• ISRAEL \ Mar 02, 2005
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    75% of Maghar's Christian students still absent from school
75% of Maghar's Christian students still absent from school The initial brawl between Christian and Druze youths broke out after rumors spread that some Christian youths had created photo images of Druze girls as nude models and posted them on the Internet.

After several days, the violence spread as gunshots were fired, shops and vehicles were vandalized and stone-throwing mobs clashed with each other.

In response to Melchior's comments, Labor MK Amram Mitzna on Wednesday asked Prime Minister Ariel Sharon to set up a special task force to deal with issues raised in the village.

"It is disgraceful that in three weeks, close to 1,000 Christian students have not returned to their studies nor hundreds of families to their homes," Mitzna said.

Following the clashes, the heads of the Druze community and the Vatican envoy to Israel, Archbishop Monsignor Pietro Sambi, agreed on joint efforts aiming to return life in the village to normal.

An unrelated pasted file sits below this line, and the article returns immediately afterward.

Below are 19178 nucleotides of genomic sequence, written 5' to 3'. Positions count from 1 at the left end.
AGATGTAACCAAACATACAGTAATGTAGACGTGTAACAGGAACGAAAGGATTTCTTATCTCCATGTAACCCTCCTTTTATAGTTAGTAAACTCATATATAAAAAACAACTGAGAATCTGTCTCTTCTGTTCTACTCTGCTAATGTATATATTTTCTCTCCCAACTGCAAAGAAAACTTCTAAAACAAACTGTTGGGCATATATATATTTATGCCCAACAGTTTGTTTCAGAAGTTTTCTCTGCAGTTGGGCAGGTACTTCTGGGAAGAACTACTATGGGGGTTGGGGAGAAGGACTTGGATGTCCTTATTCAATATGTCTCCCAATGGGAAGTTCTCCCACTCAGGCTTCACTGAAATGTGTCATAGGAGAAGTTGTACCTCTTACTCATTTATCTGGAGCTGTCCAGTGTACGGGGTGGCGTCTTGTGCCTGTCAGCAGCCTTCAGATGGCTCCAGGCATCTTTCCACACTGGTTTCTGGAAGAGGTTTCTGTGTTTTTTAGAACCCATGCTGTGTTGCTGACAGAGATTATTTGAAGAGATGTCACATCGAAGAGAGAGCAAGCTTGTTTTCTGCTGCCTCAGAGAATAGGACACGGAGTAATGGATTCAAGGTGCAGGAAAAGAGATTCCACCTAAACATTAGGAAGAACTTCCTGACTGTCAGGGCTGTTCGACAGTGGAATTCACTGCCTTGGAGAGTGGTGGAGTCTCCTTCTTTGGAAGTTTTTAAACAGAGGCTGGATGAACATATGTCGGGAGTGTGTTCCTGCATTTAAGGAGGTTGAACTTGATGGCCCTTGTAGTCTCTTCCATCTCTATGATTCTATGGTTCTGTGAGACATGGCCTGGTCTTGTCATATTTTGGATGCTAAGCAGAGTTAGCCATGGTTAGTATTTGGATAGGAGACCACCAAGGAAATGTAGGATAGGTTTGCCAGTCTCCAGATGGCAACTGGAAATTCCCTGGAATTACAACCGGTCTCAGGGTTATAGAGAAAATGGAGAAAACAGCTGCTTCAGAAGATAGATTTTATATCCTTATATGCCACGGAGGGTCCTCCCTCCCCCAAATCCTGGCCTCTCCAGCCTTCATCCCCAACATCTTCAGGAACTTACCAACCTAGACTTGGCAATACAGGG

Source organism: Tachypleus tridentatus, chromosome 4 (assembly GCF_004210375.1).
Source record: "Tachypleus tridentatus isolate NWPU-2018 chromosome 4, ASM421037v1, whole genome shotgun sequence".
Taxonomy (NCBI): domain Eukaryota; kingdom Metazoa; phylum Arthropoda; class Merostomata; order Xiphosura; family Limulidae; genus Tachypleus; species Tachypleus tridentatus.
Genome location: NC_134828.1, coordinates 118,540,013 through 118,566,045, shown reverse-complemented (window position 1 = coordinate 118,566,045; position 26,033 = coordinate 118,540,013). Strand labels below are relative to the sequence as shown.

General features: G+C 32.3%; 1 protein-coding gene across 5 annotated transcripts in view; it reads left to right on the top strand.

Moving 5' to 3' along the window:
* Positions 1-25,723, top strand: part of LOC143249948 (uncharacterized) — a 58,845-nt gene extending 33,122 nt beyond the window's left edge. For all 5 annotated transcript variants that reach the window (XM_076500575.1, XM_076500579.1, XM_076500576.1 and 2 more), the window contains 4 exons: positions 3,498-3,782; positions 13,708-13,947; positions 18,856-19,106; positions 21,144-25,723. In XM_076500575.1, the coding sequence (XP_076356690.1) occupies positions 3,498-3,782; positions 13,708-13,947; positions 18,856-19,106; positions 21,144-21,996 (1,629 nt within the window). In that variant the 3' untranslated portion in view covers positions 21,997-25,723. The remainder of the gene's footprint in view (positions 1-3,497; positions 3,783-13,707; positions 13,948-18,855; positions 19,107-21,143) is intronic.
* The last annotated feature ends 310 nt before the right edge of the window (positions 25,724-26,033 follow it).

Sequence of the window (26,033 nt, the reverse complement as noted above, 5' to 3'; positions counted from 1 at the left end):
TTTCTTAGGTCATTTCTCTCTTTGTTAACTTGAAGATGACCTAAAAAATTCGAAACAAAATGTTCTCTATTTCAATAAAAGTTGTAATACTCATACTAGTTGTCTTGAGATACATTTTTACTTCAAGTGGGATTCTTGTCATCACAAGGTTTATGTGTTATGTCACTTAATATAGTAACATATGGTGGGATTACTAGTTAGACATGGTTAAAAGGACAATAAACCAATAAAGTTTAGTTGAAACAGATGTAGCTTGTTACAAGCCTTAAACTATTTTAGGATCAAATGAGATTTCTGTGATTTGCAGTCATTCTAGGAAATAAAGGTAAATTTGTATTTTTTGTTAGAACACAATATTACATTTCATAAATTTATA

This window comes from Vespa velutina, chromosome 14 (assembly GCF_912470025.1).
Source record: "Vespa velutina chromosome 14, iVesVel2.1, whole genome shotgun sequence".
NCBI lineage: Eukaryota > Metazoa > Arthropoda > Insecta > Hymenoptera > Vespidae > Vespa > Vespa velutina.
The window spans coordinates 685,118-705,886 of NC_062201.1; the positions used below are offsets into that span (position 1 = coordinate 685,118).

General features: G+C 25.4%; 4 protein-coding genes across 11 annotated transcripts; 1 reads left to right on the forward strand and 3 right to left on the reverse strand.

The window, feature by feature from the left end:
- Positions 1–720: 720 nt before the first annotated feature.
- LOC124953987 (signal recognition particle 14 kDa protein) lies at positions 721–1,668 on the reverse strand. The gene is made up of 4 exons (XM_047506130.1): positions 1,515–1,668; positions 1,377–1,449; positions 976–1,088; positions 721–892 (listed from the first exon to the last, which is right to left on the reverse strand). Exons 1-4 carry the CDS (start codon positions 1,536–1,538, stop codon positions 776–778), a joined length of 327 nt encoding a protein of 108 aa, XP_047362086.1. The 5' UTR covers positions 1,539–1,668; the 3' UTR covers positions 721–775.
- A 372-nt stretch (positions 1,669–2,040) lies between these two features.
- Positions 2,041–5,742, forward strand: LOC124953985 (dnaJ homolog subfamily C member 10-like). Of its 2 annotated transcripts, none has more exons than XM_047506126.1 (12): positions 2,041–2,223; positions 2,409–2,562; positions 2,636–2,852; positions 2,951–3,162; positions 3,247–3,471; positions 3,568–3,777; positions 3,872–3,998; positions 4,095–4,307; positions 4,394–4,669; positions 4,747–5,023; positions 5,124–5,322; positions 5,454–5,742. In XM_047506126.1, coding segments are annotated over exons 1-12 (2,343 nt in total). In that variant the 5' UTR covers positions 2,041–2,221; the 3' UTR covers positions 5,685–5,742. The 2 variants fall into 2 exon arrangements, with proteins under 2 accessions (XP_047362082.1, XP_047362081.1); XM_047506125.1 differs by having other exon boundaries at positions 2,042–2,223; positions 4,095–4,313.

During a meeting Wednesday at the home of Archbishop Sambi, the head of the Druze community, Sheikh Muafek Tarif, condemned the attacks on the Christian residents of the Maghar, and expressed the hope that the Christian residents would return to their homes, and the students to their schools.

"We are prepared to set up a team of volunteers to renovate the damaged homes, but we want help our Christian brothers," Tarif said.

Representatives of the Christian community said that the financial damage from the riots will run into the hundreds of millions. They said more than 180 cars were damaged, 30 of which were completely burnt out. In addition, 125 homes and businesses were damaged, 20 of which were set on fire.